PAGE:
Printique, the photo print division of Adorama, makes prints. Big, small, textured, smooth, loose, bound in a book, made of canvas, or box framed for a place on the wall. Not just prints. Beautiful prints. We are working with them and they are a new affiliate! This is our first Printique print foray to write about and share since in the past I’ve known them as AdoramaPix.
Printing. Ink on paper. What a concept. Old as time, old as rhyme, as they say. But, perhaps, now, a touch forgotten, or, better said, not thought of as readily, as we stand in the daily digital hailstorm of our lives.
Pictures on a screen snap to, and have impact. But you can’t hold them. The screen glows and beckons, and certainly commands attention, if only fleetingly. There are various studies you can consult, but the consensus is that nowadays, our attention span hovers in the 8-10 second range. Maybe less. The stupefying onslaught of information, much of it visual, pounds our brains certainly, and potentially, can harden our hearts.
Our profession, of course, is right in the digital thick of things. Cameras now have serious connectivity abilities, and onboard editing tools. From the click of the shutter to the Instagram image getting liked in London, Beijing, or Beirut is now a matter of seconds. Amazing. Cool. Hip. Sometimes a necessary and good thing, when for instance, reporting the news. A split second for the shutter to make the picture, a few seconds to drop it into the maw of the Internet and hence the world, another split second for somebody to “like” it. And then, mostly, a few seconds to simply forget it.
But a print…..a beautiful, deep, resonant accounting of the picture in question, that’s fuel for your memory. And your sense of quietude. A print of a powerful picture soothes, or nettles, your soul. It’s a matter of connecting with a multiplicity of your senses. How many folks take Advil at the end of a day when your eyeballs have been velcroed to a screen? That’s because the screen shouts at your retinas, all day long.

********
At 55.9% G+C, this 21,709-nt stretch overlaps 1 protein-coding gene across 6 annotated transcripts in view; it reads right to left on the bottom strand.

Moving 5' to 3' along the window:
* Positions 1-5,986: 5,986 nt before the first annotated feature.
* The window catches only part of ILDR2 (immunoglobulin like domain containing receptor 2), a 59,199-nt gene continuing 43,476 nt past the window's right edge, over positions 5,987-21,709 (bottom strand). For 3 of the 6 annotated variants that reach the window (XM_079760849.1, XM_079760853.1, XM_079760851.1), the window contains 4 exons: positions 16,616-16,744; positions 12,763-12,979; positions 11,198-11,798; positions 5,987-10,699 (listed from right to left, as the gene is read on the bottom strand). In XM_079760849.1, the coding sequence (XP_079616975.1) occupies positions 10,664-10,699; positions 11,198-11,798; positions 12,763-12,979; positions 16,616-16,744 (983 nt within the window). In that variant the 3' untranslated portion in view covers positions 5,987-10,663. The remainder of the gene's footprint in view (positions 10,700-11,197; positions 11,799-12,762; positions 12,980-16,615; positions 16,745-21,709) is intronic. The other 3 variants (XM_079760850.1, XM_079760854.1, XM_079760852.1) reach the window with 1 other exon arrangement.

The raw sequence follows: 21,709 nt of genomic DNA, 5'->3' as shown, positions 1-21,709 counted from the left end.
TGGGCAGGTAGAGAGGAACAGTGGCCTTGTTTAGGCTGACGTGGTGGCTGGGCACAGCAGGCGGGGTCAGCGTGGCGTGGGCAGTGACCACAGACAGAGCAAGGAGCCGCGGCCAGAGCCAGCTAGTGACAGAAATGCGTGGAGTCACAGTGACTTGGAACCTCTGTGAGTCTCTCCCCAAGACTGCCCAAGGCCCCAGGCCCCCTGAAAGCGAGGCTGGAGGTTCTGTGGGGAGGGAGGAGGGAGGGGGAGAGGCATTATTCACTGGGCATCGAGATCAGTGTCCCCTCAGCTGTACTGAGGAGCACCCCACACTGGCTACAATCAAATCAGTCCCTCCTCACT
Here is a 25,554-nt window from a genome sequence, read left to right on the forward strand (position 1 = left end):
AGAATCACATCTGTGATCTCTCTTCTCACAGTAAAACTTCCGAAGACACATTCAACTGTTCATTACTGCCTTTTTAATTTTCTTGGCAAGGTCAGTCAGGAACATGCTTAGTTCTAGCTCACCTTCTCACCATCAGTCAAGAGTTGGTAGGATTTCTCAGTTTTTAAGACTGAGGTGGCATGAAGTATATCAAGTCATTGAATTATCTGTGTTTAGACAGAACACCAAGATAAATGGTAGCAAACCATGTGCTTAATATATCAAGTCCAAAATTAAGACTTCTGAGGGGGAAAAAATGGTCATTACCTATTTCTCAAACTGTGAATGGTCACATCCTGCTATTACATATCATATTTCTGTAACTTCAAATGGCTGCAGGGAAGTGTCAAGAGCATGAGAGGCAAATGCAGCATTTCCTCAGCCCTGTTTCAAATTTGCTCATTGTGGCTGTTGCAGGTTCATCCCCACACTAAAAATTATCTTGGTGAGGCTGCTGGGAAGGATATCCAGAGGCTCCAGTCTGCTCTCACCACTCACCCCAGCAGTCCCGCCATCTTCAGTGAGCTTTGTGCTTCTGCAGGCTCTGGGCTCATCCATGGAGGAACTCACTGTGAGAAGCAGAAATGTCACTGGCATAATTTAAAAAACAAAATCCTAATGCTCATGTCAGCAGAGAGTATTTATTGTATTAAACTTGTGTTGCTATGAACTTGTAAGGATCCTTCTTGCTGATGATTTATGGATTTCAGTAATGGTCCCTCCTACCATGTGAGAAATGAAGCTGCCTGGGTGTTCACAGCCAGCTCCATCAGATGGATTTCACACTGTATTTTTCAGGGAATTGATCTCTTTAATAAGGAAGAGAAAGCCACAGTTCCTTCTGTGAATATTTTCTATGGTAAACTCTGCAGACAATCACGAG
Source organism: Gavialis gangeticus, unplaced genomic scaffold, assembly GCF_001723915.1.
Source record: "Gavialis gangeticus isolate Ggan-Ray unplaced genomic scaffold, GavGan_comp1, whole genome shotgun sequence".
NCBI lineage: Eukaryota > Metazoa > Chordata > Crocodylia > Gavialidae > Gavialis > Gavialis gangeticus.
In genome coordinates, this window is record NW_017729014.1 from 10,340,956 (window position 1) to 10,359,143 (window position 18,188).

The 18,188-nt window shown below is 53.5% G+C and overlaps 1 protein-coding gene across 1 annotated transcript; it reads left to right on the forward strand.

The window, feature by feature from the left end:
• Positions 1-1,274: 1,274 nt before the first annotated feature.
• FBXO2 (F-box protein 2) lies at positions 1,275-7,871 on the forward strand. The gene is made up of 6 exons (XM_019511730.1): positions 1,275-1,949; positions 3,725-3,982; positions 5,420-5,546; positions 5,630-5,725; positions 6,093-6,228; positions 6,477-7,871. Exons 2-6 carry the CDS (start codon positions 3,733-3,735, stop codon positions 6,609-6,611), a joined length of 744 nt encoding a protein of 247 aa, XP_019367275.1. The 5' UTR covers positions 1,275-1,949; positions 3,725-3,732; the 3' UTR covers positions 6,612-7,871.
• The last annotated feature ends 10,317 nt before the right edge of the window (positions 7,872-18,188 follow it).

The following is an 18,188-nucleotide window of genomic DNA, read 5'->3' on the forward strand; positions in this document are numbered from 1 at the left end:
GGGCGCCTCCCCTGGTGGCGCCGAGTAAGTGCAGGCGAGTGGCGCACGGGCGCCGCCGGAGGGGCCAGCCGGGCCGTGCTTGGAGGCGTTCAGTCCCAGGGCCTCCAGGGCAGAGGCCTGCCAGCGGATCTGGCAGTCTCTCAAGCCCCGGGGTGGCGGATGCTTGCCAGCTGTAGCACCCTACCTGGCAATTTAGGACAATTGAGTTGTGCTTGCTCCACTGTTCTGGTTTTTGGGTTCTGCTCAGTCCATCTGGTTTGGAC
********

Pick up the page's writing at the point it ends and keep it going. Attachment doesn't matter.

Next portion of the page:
But not the print. The print is not just for the eyes. An excellent print involves many of the senses. Sight, of course. But also touch. The texture of a print is important to the message of the print. Smell. I’m not crazy. There’s a wonderful smell to ink on paper, like when you’ve cracked open a brand new, richly printed magazine. Wonderful.
This may be a layover from my early days in NY as a newspaper copyboy, when I would be sent down to the press level to shoulder a freshly bound stack of 50 one stars (tomorrow’s paper), pungent as newly baked bread, and trundle them across the street to Louie’s East to distribute that stack to the paper’s editors, reveling in the passing of the first deadline of the night. There, the smell of the newsprint would mingle with the smell of rounds of boilermakers.
I just received my first set of prints from Printique. I punted around a bit, using different papers, with varying textures. I tried black and white, files with slam dunk colors, and those with subtle color shadings. Beautiful results returned, in unbelievably quick fashion. Boxed and safe. A digital file or scan, leaping from my screen onto paper, and given new life on my walls.
If there’s a silver lining to the pandemic, it’s been home time. Time with loved ones, time for introspection, planning, rummaging. And for looking at the walls. In our house, memories are on the walls, everywhere. Prints. Ink on paper. They give pause and prompt the head and heart to listen to the echoes of life lived, those lovely burbles of rumination and feeling which too often get trampled by the big foot of the day’s digitally delivered news reports. Or the crush of email, or the zoom roster on the calendar.
And books. My photo library has seen me through the times of COVID, for sure. I can’t really get out and work, so I revel in the work that has gone before. I fell in love all over again, for instance, with Albert Watson’s book, Cyclops. Reason? Stunning pictures, beautifully printed. A gallery, if you will, in my hands.
When I made my selections on the Printique site, I chose an array of paper styles and sizes. I was extremely pleased by the portrait of a Romanian miner, rendered in B&W and color.
The retention of detail in the cowboy’s hat is the key to this image. Tough one to print, and it was rendered beautifully.
My friend Les, playing the sax on a Brooklyn subway platform is another difficult print to make. Strong sidelight, deep shadows. Really pleased of the color in the sax, especially.
I’m loving the fact of the print, all over again. It really is the reason we put a camera to our eye. The print. It’s the proper destination for all those worthy pictures. There’s a reason, when the building’s on fire, people grab the pets….and the family album. Ink on paper. A picture in your hands.